Grizzlies, Wolves and Travertine

 Grizzlies, Wolves and Travertine

Grizzlies, Wolves and Travertine 15The land of contrasts that is Yellowstone also applies to the weather. The overnight temperature dipped to 34 degrees and we awoke Sunday to an overcast sky. This was a day we dedicated to the big things of Yellowstone.

Grizzlies, Wolves and Travertine 16Before heading into the park, we spent some time at the Grizzly & Wolf Discovery Center, a not-for-profit wildlife park and educational facility in West Yellowstone, MT. There, I spent a lot of time photographing the giant hump-backed bears, and a couple of wolves that were dozing in the mid-morning warmth.

Here's the center's description:

The bears at the center were all what is known as nuisance bears, or orphaned cubs of a nuisance bear. Nuisance bears learn to obtain food from people, damage property in search of food or become aggressive toward people and are usually killed. Instead of being destroyed, the eight bears that reside at the center were rescued and are ambassadors for their counterparts in the wild.

Grizzlies, Wolves and Travertine 17The center is also home of  8 wolves that live in two different packs. The wolves were born in captivity and are unable to live in the wild. The facilities where they were born did not have room to keep them and the center was able to provide them a home. Here, the wolves give visitors an up-close look at their normally secretive lives. The wolves eat, play, reinforce their dominance hierarchy and howl right in front of the viewing areas.

Grizzlies, Wolves and Travertine 18We had mixed feelings about the place. The animals were beautiful. But it's really a zoo. Nice conditions, to be sure, compared to most zoos, but hardly the wild.

The nuisance bears lives were saved. But they got a life sentence.

Grizzlies, Wolves and Travertine 19There was a beautiful bald eagle. In a big cage. The sign said she was found as a chick along and may have suffered neurological damage from chemicals or a fall. So the animal perches on a piece of wood. Ravens and other birds fly overhead. It sits there. Caged. Unable to fly. And stared at all day by crowds of people just on the other side of the wire.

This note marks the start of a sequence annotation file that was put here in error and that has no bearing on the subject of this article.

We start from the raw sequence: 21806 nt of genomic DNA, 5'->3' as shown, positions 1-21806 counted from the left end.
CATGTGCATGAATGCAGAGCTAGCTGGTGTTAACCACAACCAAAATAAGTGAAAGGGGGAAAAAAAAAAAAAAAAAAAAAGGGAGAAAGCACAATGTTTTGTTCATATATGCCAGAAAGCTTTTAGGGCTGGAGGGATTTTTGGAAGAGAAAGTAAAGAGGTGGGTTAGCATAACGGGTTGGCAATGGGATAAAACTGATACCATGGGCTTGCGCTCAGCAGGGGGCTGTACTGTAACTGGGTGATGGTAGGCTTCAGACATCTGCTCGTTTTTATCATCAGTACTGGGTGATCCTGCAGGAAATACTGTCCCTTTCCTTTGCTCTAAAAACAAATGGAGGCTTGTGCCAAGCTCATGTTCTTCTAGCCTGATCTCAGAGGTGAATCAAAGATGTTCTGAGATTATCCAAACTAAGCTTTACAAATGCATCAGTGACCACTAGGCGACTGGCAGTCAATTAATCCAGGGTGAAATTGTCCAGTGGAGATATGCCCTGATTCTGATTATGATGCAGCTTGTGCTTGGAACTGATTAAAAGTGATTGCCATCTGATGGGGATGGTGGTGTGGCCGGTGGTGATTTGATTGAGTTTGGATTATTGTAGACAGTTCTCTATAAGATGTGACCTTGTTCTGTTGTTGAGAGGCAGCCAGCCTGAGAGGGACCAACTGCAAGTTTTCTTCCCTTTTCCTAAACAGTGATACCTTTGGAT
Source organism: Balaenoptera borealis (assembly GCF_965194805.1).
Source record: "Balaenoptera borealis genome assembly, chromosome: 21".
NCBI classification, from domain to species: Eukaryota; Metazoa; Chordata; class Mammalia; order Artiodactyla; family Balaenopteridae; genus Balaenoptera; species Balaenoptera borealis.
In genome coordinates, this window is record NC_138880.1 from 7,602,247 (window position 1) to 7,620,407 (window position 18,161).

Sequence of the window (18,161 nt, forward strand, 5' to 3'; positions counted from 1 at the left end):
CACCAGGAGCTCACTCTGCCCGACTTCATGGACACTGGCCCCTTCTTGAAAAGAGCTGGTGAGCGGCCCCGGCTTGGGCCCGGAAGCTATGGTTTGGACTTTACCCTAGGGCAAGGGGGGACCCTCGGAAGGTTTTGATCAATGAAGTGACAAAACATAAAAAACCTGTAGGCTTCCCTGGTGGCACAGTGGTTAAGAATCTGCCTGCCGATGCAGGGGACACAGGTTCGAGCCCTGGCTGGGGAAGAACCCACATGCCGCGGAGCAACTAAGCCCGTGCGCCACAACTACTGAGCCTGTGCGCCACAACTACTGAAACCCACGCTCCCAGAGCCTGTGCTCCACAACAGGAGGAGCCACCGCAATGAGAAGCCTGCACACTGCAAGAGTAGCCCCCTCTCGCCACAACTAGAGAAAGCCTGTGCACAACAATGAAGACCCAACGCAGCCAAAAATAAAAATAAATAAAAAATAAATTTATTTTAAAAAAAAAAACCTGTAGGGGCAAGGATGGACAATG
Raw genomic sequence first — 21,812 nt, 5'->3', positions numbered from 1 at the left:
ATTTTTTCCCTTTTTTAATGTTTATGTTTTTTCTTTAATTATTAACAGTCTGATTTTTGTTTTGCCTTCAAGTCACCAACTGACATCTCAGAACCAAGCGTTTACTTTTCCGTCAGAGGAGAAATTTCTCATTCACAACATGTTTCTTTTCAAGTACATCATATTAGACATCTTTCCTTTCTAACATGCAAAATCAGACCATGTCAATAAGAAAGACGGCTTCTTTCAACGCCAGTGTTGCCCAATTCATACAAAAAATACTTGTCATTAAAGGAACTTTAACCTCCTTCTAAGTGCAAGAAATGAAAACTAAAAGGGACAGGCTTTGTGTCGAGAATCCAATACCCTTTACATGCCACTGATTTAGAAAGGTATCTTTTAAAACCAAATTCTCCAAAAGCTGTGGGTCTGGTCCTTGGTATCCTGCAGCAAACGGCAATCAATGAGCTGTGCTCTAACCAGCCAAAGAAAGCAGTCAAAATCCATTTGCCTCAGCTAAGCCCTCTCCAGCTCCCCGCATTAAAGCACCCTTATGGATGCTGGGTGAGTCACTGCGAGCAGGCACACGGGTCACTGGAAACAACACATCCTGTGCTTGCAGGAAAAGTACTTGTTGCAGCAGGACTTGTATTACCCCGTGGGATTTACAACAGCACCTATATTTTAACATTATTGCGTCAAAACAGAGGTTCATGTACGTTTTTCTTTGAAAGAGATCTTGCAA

Still, the animals would not be alive were it not for the center. The staff clearly love the animals and care for them well. And it does research, based on their observations of the their behavior. The wolves could not survive in the wild. They were rescued from other places. They know no other life.

From there, we headed back into Yellowstone in search of the real thing.

Every time a wild animal is spotted in the park, a traffic jam forms. As we headed upon the park's upper loop, we were slowed by one of those traffic snarls. People literally stop right where they are, even though they are not supposed to. This picture is of one of the traffic jams that developed when someone stopped to take a photo of what they thought was a bear. There turned out to be no bear, but that didn't stop people from looking.

My favorite wildlife viewing today was along the Madison River. I spotted an elk cow and her calf and got a couple shots of them as they nibbled the tender green grass along the riverbank. Grizzlies, Wolves and Travertine 20

But our main destination was the park's northern stretches and the scenery quickly drew our Grizzlies, Wolves and Travertine 21attention. I couldn't resist getting some beauty shots of our Roadtrek as we entered the high country.

Again, our Type B Roadtrek took us places where no other RV could go. Some of the park's best drives have signs prohibiting Type A and C vehicles. Our Roadtrek navigated narrow, winding mountain roads and took us to secluded vistas too small for anything larger.

The day stayed overcast and the mountains were less distinct without the sun and blue skies.